Skeletal Radiology

, Volume 41, Issue 3, pp 357–360 | Cite as

Magnetic resonance imaging appearance of scurvy with gelatinous bone marrow transformation

  • Christopher M. Brennan
  • Kristen A. Atkins
  • Colleen H. Druzgal
  • Cree M. Gaskin
Case Report

Abstract

Scurvy is a lethal but treatable disease that is rare in industrialized countries. Caused by vitamin C deficiency, it is most prevalent in persons of low socioeconomic status and smokers. Low levels of circulating vitamin C result in poor collagen fiber formation that, in turn, leads to demineralized bones, microfractures, and poor healing. Here we report a case of scurvy in a 5-year-old boy with normal radiographs in whom initial concern for leukemia based upon magnetic resonance imaging and clinical presentation led to a bone marrow biopsy revealing gelatinous transformation.

Keywords

Scurvy Vitamin C Malnutrition Magnetic resonance imaging Serous atrophy Gelatinous transformation 

References

  1. 1.
    Brailsford JF. Some radiographic manifestations of early scurvy. Arch Dis Child. 1953;28(138):81–6.PubMedCrossRefGoogle Scholar
  2. 2.
    McCann P. The incidence and value of radiological signs in scurvy. Br J Radiol. 1962;35:683–6.PubMedCrossRefGoogle Scholar
  3. 3.
    Laor T, Jaramillo D. MR imaging insights into skeletal maturation: what is normal? Radiology. 2009;250(1):28–38.PubMedCrossRefGoogle Scholar
  4. 4.
    Hodges RE, Hood J, Canham JE, Sauberlich HE, Baker EM. Clinical manifestations of ascorbic acid deficiency in man. Am J Clin Nutr. 1971;24(4):432–43.PubMedGoogle Scholar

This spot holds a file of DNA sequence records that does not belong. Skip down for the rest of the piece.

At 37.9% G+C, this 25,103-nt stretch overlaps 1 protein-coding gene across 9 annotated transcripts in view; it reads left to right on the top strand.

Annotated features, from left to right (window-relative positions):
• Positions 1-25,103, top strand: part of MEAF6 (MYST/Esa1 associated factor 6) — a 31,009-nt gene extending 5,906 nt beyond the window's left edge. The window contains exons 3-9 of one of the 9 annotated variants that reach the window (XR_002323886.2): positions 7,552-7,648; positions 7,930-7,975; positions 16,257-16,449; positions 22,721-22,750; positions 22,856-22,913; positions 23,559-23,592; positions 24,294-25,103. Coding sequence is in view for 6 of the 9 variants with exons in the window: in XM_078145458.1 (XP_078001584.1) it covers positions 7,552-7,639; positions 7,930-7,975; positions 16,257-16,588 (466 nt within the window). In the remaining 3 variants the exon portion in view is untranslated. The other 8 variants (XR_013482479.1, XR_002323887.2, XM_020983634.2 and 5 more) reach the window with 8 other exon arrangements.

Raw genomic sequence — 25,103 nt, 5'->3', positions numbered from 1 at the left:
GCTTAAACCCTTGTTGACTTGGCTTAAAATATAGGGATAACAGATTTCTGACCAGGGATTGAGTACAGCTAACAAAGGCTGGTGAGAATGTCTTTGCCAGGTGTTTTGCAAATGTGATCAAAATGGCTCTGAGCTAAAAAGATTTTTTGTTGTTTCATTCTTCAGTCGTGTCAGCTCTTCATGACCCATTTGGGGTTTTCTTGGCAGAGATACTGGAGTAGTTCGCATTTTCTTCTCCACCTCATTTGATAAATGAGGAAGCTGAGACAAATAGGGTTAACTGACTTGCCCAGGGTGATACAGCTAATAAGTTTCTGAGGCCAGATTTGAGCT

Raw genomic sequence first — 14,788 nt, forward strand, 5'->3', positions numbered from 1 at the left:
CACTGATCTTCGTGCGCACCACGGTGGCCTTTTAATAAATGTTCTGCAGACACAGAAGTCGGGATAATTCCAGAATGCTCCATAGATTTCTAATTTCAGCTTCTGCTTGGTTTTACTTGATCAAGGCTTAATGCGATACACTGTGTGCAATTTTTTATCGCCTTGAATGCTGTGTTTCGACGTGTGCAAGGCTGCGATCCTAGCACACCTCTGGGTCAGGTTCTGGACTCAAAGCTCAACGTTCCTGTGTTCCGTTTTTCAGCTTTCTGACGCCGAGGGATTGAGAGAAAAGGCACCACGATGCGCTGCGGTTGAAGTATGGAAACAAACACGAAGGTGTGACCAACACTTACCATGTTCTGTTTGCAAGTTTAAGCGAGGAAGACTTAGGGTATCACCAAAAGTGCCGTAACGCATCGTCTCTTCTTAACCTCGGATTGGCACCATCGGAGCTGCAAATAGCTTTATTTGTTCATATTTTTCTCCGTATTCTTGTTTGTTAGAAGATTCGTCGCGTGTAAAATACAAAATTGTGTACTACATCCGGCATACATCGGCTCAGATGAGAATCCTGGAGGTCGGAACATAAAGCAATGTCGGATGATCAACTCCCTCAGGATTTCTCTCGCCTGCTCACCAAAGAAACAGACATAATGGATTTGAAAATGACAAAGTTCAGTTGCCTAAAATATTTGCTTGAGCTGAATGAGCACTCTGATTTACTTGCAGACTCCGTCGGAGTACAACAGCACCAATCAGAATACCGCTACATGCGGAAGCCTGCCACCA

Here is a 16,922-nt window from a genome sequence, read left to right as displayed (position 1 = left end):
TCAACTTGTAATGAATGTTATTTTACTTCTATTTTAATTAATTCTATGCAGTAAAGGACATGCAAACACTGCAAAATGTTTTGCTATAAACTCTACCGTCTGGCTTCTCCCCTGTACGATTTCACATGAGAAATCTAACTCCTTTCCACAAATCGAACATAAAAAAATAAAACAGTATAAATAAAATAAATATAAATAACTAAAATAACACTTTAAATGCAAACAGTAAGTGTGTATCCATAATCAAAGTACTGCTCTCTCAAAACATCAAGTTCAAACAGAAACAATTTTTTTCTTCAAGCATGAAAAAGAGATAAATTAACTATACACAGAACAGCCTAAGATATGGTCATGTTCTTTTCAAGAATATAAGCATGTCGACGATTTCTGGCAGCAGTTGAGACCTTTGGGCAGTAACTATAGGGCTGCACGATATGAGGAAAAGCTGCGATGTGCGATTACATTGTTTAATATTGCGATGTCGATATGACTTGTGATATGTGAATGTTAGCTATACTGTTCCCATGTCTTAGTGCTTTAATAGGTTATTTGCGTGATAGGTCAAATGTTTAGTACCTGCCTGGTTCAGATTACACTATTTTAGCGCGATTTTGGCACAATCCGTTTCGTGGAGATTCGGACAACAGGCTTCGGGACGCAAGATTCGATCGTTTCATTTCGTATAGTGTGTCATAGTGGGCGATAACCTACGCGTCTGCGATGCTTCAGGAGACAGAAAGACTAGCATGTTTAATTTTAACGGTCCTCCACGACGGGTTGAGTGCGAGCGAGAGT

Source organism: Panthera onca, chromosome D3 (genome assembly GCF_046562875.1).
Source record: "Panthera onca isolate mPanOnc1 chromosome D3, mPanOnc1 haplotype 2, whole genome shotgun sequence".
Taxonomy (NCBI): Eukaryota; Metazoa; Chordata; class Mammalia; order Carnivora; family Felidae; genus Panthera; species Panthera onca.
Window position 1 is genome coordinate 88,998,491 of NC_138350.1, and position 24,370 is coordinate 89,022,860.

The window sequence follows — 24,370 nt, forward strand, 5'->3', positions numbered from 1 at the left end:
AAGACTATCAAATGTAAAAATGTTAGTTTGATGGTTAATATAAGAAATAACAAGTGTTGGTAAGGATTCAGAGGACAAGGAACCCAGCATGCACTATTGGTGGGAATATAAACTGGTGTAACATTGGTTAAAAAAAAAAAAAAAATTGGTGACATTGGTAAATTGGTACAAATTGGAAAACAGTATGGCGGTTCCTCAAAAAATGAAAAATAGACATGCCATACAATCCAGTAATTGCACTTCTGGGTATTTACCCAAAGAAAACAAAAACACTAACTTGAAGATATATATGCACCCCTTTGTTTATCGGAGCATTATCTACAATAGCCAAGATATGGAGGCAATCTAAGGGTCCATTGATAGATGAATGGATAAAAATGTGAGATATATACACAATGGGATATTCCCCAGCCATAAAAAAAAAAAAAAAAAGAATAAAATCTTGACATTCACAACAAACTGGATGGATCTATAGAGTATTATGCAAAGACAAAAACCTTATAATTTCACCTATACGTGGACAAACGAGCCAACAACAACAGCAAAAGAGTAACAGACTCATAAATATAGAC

5. 5.
    Pemberton J. Medical experiments carried out in Sheffield on conscientious objectors to military service during the 1939–45 war. Int J Epidemiol. 2006;35(3):556–8.PubMedCrossRefGoogle Scholar
  6. 6.
    Schleicher RL, Carroll MD, Ford ES, Lacher DA. Serum vitamin C and the prevalence of vitamin C deficiency in the United States: 2003–2004 National Health and Nutrition Examination Survey (NHANES). Am J Clin Nutr. 2009;90(5):1252–63.PubMedCrossRefGoogle Scholar
  7. 7.
    Fain O. Musculoskeletal manifestations of scurvy. Joint Bone Spine. 2005;72(2):124–8.PubMedCrossRefGoogle Scholar
  8. 8.
    Kato K. A critique of the roentgen signs of infantile scurvy with report of thirteen cases. Radiology. 1932;18:15.Google Scholar
  9. 9.
    Choi SW, Park SW, Kwon YS, et al. MR imaging in a child with scurvy: a case report. Korean J Radiol. 2007;8(5):443–7.PubMedCrossRefGoogle Scholar
  10. 10.
    Karthiga S, Dubey S, Garber S, Watts R. Scurvy: MRI appearances. Rheumatology (Oxford). 2008;47(7):1109.CrossRefGoogle Scholar
  11. 11.
    Bohm J. Gelatinous transformation of the bone marrow: the spectrum of underlying diseases. Am J Surg Pathol. 2000;24(1):56–65.PubMedCrossRefGoogle Scholar
  12. 12.
    Kaplan P, Helms C, Dussault R, Anderson M, Major N. Musculoskeletal MRI. 2nd ed. Philadelphia: Saunders; 2001.Google Scholar

Copyright information

© ISS 2012

Authors and Affiliations

  • Christopher M. Brennan
    • 1
  • Kristen A. Atkins
    • 3
  • Colleen H. Druzgal
    • 4
  • Cree M. Gaskin
    • 1
    • 2
  1. 1.Department of Radiology and Medical ImagingUniversity of Virginia Health SystemCharlottesvilleUSA
  2. 2.Department of Orthopaedic SurgeryUniversity of Virginia Health SystemCharlottesvilleUSA
  3. 3.Department of PathologyUniversity of Virginia Health SystemCharlottesvilleUSA
  4. 4.Department of PediatricsUniversity of Virginia Health SystemCharlottesvilleUSA

Personalised recommendations